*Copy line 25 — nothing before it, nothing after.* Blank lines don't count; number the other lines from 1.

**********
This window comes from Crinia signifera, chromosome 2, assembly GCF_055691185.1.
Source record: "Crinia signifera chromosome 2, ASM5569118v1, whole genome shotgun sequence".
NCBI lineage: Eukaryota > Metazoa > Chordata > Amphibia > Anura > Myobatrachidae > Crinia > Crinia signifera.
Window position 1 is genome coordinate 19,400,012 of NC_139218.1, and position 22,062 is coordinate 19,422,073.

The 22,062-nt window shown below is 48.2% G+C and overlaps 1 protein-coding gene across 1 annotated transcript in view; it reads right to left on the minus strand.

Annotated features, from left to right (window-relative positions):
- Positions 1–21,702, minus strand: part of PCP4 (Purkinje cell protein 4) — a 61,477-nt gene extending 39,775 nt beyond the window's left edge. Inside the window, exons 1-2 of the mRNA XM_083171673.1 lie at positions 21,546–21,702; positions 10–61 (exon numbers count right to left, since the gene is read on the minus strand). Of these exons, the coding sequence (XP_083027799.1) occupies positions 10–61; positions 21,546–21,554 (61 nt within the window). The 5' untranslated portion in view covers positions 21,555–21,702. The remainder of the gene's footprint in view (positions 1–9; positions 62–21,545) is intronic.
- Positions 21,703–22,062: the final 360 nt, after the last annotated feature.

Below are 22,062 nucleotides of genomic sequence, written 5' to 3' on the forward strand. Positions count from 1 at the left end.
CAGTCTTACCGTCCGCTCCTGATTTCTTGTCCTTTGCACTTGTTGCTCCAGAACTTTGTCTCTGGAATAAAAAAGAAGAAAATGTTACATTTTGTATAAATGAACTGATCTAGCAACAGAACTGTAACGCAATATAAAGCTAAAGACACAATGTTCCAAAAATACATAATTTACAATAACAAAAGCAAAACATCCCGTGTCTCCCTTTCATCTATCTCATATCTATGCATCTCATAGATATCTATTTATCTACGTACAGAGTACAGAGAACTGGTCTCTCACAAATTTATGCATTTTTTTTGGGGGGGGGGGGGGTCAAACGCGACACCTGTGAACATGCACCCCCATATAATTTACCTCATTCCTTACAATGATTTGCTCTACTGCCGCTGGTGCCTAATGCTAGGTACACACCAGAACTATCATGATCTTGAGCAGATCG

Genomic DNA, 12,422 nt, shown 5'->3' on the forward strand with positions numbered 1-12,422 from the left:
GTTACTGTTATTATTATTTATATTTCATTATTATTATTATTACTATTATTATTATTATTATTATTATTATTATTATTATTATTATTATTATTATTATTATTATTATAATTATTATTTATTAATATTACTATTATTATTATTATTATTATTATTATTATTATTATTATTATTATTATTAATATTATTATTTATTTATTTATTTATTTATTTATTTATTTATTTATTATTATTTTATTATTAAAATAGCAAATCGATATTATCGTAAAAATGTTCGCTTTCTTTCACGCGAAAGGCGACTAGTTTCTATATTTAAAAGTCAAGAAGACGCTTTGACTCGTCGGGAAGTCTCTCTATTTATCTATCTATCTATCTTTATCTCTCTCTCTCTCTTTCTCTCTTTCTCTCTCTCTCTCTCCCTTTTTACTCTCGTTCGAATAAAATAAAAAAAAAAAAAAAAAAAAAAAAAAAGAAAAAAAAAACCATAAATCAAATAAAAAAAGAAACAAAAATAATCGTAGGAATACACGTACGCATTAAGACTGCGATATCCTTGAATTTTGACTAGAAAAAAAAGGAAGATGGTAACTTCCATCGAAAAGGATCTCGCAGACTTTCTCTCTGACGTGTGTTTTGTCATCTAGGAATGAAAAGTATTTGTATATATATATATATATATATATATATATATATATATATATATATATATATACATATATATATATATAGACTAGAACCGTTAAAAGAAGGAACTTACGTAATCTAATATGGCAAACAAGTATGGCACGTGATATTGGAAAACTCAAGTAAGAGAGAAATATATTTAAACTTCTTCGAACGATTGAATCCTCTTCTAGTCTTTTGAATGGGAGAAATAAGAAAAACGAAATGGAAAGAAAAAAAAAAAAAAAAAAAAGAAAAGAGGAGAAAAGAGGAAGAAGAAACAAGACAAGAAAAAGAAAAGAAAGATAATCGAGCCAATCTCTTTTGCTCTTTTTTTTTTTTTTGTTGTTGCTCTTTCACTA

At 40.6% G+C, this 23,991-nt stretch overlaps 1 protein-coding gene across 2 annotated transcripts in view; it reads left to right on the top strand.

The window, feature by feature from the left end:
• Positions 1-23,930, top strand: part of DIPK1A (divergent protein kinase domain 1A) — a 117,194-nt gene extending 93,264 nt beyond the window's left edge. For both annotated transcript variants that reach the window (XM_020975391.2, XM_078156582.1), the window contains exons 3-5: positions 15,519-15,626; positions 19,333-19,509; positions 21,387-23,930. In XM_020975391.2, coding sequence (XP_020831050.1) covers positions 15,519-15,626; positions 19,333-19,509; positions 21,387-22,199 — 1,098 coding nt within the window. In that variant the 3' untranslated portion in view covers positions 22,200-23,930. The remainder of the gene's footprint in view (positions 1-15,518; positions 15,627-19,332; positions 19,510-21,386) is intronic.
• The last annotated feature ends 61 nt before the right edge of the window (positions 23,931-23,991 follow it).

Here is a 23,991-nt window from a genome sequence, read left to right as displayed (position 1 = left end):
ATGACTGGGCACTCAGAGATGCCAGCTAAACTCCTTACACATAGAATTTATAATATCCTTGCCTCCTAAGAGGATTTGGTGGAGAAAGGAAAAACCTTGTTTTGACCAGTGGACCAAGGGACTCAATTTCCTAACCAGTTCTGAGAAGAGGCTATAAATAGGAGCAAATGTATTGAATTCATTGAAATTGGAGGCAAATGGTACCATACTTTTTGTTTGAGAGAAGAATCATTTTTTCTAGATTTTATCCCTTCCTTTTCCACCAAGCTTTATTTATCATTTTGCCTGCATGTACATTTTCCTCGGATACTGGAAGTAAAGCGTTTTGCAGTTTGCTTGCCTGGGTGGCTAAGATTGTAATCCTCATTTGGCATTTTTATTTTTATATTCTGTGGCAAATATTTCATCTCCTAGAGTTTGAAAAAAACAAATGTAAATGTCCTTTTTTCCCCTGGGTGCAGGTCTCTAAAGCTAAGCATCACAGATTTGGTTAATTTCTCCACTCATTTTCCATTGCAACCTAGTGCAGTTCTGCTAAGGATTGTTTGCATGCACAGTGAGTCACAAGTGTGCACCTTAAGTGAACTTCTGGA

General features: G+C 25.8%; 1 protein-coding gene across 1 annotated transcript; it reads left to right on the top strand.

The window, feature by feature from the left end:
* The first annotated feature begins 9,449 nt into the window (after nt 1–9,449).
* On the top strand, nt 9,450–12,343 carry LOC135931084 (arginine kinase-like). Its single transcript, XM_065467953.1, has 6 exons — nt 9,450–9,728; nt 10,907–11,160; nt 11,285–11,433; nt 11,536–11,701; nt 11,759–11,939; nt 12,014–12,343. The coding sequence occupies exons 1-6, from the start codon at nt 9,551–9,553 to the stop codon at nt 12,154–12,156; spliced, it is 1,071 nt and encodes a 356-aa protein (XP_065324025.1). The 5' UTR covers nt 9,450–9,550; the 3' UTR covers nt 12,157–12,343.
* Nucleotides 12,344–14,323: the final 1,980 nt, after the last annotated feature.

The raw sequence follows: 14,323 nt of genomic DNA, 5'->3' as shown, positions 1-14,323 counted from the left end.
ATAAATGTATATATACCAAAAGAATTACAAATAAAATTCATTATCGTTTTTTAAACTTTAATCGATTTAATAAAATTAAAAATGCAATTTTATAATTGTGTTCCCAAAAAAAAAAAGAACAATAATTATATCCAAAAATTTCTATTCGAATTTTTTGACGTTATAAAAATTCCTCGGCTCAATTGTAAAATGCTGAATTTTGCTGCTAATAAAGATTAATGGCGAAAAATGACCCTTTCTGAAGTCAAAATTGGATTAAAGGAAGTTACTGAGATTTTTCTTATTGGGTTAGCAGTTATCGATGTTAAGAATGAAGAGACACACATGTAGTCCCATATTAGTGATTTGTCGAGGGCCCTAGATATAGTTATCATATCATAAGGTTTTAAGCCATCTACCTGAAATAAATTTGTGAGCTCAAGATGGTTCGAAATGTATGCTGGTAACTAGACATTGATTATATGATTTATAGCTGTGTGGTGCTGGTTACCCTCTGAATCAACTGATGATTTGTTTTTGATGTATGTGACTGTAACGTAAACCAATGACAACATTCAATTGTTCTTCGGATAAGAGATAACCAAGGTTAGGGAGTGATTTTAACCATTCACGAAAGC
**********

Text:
ATAAATGTATATATACCAAAAGAATTACAAATAAAATTCATTATCGTTTTTTAAACTTTAATCGATTTAATAAAATTAAAAATGCAATTTTATAATTGTGTTCCCAAAAAAAAAAAGAACAATAATTATATCCAAAAATTTCTATTCGAATTTTTTGACGTTATAAAAATTCCTCGGCTCAATTGTAAAATGCTGAATTTTGCTGCTAATAAAGATTAATGGCGAAAAATGACCCTTTCTGAAGTCAAAATTGGATTAAAGGAAGTTACTGAGATTTTTCTTATTGGGTTAGCAGTTATCGATGTTAAGAATGAAGAGACACACATGTAGTCCCATATTAGTGATTTGTCGAGGGCCCTAGATATAGTTATCATATCATAAGGTTTTAAGCCATCTACCTGAAATAAATTTGTGAGCTCAAGATGGTTCGAAATGTATGCTGGTAACTAGACATTGATTATATGATTTATAGCTGTGTGGTGCTGGTTACCCTCTGAATCAACTGATGATTTGTTTTTGATGTATGTGACTGTAACGTAAACCAATGACAACATTCAATTGTTCTTCGGATAAGAGATAACCAAGGTTAGGGAGTGATTTTAACCATTCACGAAAGC